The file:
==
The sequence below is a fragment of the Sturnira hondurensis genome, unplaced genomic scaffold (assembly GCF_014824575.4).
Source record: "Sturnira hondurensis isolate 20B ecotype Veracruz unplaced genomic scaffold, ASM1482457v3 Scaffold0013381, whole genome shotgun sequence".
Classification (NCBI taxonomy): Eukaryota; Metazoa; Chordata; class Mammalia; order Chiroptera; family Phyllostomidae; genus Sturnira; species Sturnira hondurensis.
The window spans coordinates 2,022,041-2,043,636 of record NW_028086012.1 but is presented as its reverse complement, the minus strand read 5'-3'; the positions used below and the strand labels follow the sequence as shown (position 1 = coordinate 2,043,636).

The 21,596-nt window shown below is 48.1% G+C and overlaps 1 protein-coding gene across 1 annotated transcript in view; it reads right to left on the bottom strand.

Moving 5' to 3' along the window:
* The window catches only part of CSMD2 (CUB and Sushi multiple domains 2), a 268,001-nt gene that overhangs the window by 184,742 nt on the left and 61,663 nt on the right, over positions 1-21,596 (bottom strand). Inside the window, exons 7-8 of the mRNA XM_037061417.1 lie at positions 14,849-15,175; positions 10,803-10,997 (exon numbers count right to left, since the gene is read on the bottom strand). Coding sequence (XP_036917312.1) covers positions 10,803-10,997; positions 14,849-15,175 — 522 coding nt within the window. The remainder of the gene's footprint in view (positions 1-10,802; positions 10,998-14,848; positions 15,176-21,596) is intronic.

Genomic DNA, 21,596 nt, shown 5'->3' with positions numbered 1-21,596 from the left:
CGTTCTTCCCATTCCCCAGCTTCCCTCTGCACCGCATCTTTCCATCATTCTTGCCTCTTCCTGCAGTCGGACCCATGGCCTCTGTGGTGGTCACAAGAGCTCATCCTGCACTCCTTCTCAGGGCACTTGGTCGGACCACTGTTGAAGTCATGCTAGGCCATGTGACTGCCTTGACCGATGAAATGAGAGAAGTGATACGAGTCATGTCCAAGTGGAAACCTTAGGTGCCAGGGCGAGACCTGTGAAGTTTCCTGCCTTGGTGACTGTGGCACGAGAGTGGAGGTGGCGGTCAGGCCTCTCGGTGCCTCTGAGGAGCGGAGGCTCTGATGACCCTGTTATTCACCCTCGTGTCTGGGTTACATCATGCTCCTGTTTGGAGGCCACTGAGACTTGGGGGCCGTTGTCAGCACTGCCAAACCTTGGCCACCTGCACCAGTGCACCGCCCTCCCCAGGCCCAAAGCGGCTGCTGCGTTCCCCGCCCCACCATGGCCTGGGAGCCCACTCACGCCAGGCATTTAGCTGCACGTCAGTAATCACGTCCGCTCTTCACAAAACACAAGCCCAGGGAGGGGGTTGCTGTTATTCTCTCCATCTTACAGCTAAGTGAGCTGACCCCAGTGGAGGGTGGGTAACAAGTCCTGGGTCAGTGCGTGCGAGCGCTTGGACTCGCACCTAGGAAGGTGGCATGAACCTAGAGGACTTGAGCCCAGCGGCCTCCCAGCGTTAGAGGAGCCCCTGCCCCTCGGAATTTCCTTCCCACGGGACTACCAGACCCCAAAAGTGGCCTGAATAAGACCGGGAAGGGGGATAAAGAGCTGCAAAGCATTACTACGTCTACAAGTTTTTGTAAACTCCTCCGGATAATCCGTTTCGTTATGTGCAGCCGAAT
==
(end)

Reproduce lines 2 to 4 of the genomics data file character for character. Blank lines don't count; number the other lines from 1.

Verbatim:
Source record: "Sturnira hondurensis isolate 20B ecotype Veracruz unplaced genomic scaffold, ASM1482457v3 Scaffold0013381, whole genome shotgun sequence".
Classification (NCBI taxonomy): Eukaryota; Metazoa; Chordata; class Mammalia; order Chiroptera; family Phyllostomidae; genus Sturnira; species Sturnira hondurensis.
The window spans coordinates 2,022,041-2,043,636 of record NW_028086012.1 but is presented as its reverse complement, the minus strand read 5'-3'; the positions used below and the strand labels follow the sequence as shown (position 1 = coordinate 2,043,636).